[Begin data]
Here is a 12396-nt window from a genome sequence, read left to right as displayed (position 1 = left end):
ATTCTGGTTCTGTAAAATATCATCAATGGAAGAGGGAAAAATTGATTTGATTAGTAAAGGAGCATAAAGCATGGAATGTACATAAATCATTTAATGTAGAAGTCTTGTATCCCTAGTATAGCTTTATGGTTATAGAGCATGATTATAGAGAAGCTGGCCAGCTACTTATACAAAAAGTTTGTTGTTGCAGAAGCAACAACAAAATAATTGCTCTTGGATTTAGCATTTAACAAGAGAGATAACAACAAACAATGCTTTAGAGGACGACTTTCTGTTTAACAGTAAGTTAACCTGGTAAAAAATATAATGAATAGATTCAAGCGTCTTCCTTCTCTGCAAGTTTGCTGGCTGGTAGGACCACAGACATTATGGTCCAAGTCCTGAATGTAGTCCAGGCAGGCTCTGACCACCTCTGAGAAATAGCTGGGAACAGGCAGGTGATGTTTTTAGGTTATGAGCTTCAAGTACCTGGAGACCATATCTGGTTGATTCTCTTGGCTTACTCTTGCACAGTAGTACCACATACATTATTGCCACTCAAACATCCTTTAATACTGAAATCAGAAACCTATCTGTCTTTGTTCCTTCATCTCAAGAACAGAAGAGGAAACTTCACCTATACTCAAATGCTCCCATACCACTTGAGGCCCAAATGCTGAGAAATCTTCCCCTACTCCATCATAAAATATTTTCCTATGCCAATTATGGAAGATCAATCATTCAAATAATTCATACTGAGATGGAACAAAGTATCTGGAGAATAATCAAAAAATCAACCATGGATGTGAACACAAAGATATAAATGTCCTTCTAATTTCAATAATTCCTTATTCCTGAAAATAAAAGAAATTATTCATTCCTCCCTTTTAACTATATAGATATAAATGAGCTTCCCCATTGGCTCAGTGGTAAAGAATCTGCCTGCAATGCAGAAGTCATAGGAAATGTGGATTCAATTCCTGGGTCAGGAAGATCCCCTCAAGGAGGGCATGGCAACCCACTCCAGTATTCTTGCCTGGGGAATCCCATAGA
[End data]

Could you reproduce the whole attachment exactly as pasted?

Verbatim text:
Here is a 12396-nt window from a genome sequence, read left to right as displayed (position 1 = left end):
ATTCTGGTTCTGTAAAATATCATCAATGGAAGAGGGAAAAATTGATTTGATTAGTAAAGGAGCATAAAGCATGGAATGTACATAAATCATTTAATGTAGAAGTCTTGTATCCCTAGTATAGCTTTATGGTTATAGAGCATGATTATAGAGAAGCTGGCCAGCTACTTATACAAAAAGTTTGTTGTTGCAGAAGCAACAACAAAATAATTGCTCTTGGATTTAGCATTTAACAAGAGAGATAACAACAAACAATGCTTTAGAGGACGACTTTCTGTTTAACAGTAAGTTAACCTGGTAAAAAATATAATGAATAGATTCAAGCGTCTTCCTTCTCTGCAAGTTTGCTGGCTGGTAGGACCACAGACATTATGGTCCAAGTCCTGAATGTAGTCCAGGCAGGCTCTGACCACCTCTGAGAAATAGCTGGGAACAGGCAGGTGATGTTTTTAGGTTATGAGCTTCAAGTACCTGGAGACCATATCTGGTTGATTCTCTTGGCTTACTCTTGCACAGTAGTACCACATACATTATTGCCACTCAAACATCCTTTAATACTGAAATCAGAAACCTATCTGTCTTTGTTCCTTCATCTCAAGAACAGAAGAGGAAACTTCACCTATACTCAAATGCTCCCATACCACTTGAGGCCCAAATGCTGAGAAATCTTCCCCTACTCCATCATAAAATATTTTCCTATGCCAATTATGGAAGATCAATCATTCAAATAATTCATACTGAGATGGAACAAAGTATCTGGAGAATAATCAAAAAATCAACCATGGATGTGAACACAAAGATATAAATGTCCTTCTAATTTCAATAATTCCTTATTCCTGAAAATAAAAGAAATTATTCATTCCTCCCTTTTAACTATATAGATATAAATGAGCTTCCCCATTGGCTCAGTGGTAAAGAATCTGCCTGCAATGCAGAAGTCATAGGAAATGTGGATTCAATTCCTGGGTCAGGAAGATCCCCTCAAGGAGGGCATGGCAACCCACTCCAGTATTCTTGCCTGGGGAATCCCATAGA